United states have tax avoiding areas too, so do the UK, but the fact is that they have taxed their citizens so much that they look for some where else  to put their  investment dollars, if they did not kill their own people  with taxation maybe the money would stay in their coffers, but no, they look at  this little island as a thorn,as they feel that we should not enjoy the benefits that come with the tax protection as they refer it to.There are  so many making a living here, and good at that,  so mother Uk, says we will destroy you, so they put the pressure on USA, and Bama he needs to save all of the acorn people that put him in power, he steps up and assist Uk to put the screws to us.SO what happens?     BIG MAC falls victim to their bullying and as the domino effect goes so goes Cayman.Taxes, why Mr.Gordon Brown? because you know that if we have to go that route a majority  of the investors that have property  here are   U S citizens and they will flee and go to another jurisdiction with out the taxes, well planned Brown,now put your head in a brown paper bag and hide.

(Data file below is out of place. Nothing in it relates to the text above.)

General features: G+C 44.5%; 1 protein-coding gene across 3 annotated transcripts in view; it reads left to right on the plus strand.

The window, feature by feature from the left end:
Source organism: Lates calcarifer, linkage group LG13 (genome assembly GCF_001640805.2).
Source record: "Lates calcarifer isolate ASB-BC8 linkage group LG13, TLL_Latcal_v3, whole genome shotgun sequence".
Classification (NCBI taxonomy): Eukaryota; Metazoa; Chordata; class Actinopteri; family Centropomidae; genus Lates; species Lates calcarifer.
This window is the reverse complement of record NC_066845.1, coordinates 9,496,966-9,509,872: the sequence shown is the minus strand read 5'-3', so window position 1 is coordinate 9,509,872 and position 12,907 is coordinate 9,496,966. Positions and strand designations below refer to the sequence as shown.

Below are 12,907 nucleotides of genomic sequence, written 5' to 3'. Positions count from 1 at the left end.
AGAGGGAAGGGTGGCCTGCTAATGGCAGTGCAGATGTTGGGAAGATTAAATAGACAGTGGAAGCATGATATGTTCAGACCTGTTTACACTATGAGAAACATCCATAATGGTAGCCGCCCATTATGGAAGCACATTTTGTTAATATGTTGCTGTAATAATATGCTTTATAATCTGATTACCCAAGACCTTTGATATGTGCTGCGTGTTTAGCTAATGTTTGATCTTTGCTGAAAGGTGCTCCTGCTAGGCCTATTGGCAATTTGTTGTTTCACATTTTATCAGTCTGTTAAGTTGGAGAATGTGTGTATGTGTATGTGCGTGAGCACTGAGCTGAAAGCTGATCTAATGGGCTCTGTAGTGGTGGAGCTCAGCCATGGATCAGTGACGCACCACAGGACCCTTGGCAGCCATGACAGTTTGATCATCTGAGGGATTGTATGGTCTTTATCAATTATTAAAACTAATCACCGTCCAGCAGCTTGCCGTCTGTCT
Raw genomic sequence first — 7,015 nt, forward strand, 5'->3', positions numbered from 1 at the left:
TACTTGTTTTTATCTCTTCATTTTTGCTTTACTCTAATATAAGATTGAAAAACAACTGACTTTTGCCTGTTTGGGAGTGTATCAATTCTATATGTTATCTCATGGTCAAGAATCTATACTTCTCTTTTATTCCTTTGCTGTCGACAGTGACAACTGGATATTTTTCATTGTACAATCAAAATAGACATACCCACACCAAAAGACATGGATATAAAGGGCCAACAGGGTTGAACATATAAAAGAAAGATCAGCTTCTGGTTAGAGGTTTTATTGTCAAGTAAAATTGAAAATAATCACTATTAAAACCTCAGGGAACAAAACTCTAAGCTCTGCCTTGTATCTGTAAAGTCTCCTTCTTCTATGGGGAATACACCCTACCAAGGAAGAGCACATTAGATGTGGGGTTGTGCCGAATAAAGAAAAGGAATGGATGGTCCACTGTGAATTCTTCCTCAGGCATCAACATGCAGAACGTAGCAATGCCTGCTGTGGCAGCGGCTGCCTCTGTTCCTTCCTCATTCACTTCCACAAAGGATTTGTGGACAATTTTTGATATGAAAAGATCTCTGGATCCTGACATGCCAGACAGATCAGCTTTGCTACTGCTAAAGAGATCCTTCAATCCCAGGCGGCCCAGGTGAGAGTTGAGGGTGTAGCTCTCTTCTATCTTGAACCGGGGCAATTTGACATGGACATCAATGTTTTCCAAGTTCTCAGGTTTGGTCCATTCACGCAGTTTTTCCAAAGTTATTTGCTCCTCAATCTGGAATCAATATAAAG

Cayman we need to ban together to overcome this travisty that is happening here, if it means indepenence, then lets go for it,let the politicians know,  England dont give a damn what happens to us, remember IVAN.

  3. Anonymous says:

    "…the country had not only made the coveted OECD white-list but had regained its credibility in the eyes of the financial world"

    According to Mr. Bushs’ adviser-in-chief, Tony Travers, the financial world were "well aware of the extensive nature of Cayman’s treaties on tax transparency", and regarded Cayman’s grey listing as a "temporary mischaracterisation".

    There is no hard evidence that we lost revenue as a result of grey-listing (not blacklisting as claimed).